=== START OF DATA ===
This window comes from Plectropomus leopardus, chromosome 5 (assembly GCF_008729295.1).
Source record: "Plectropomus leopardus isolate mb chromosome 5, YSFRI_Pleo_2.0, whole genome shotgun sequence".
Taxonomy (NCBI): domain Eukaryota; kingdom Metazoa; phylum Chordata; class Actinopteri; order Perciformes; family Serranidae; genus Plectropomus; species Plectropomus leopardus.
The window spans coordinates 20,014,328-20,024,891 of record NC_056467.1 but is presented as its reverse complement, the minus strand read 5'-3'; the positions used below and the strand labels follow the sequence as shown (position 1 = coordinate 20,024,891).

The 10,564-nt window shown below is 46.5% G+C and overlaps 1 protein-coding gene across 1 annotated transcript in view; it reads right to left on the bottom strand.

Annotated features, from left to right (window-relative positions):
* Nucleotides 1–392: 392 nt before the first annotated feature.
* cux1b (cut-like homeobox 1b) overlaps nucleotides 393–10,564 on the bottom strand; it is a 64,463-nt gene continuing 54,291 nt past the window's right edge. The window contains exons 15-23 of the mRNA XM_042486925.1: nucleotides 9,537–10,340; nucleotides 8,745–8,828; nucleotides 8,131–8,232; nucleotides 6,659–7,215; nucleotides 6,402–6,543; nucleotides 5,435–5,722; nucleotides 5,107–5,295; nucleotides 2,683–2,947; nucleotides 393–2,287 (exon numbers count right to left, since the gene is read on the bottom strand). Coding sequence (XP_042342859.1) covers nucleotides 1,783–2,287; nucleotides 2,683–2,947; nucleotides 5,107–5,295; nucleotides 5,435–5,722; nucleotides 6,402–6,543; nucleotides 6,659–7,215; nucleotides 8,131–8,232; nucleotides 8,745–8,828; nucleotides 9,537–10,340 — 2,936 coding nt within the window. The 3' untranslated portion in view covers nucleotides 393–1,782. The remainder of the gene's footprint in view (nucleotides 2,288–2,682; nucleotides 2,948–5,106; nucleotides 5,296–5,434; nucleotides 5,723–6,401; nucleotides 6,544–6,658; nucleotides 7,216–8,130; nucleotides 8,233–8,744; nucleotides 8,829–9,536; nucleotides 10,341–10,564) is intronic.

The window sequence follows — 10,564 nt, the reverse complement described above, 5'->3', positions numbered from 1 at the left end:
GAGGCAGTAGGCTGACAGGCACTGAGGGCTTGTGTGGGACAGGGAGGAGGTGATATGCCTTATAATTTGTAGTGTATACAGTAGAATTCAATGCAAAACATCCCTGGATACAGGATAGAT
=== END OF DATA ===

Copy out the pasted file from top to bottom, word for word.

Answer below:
This window comes from Plectropomus leopardus, chromosome 5 (assembly GCF_008729295.1).
Source record: "Plectropomus leopardus isolate mb chromosome 5, YSFRI_Pleo_2.0, whole genome shotgun sequence".
Taxonomy (NCBI): domain Eukaryota; kingdom Metazoa; phylum Chordata; class Actinopteri; order Perciformes; family Serranidae; genus Plectropomus; species Plectropomus leopardus.
The window spans coordinates 20,014,328-20,024,891 of record NC_056467.1 but is presented as its reverse complement, the minus strand read 5'-3'; the positions used below and the strand labels follow the sequence as shown (position 1 = coordinate 20,024,891).

The 10,564-nt window shown below is 46.5% G+C and overlaps 1 protein-coding gene across 1 annotated transcript in view; it reads right to left on the bottom strand.

Annotated features, from left to right (window-relative positions):
* Nucleotides 1–392: 392 nt before the first annotated feature.
* cux1b (cut-like homeobox 1b) overlaps nucleotides 393–10,564 on the bottom strand; it is a 64,463-nt gene continuing 54,291 nt past the window's right edge. The window contains exons 15-23 of the mRNA XM_042486925.1: nucleotides 9,537–10,340; nucleotides 8,745–8,828; nucleotides 8,131–8,232; nucleotides 6,659–7,215; nucleotides 6,402–6,543; nucleotides 5,435–5,722; nucleotides 5,107–5,295; nucleotides 2,683–2,947; nucleotides 393–2,287 (exon numbers count right to left, since the gene is read on the bottom strand). Coding sequence (XP_042342859.1) covers nucleotides 1,783–2,287; nucleotides 2,683–2,947; nucleotides 5,107–5,295; nucleotides 5,435–5,722; nucleotides 6,402–6,543; nucleotides 6,659–7,215; nucleotides 8,131–8,232; nucleotides 8,745–8,828; nucleotides 9,537–10,340 — 2,936 coding nt within the window. The 3' untranslated portion in view covers nucleotides 393–1,782. The remainder of the gene's footprint in view (nucleotides 2,288–2,682; nucleotides 2,948–5,106; nucleotides 5,296–5,434; nucleotides 5,723–6,401; nucleotides 6,544–6,658; nucleotides 7,216–8,130; nucleotides 8,233–8,744; nucleotides 8,829–9,536; nucleotides 10,341–10,564) is intronic.

The window sequence follows — 10,564 nt, the reverse complement described above, 5'->3', positions numbered from 1 at the left end:
GAGGCAGTAGGCTGACAGGCACTGAGGGCTTGTGTGGGACAGGGAGGAGGTGATATGCCTTATAATTTGTAGTGTATACAGTAGAATTCAATGCAAAACATCCCTGGATACAGGATAGAT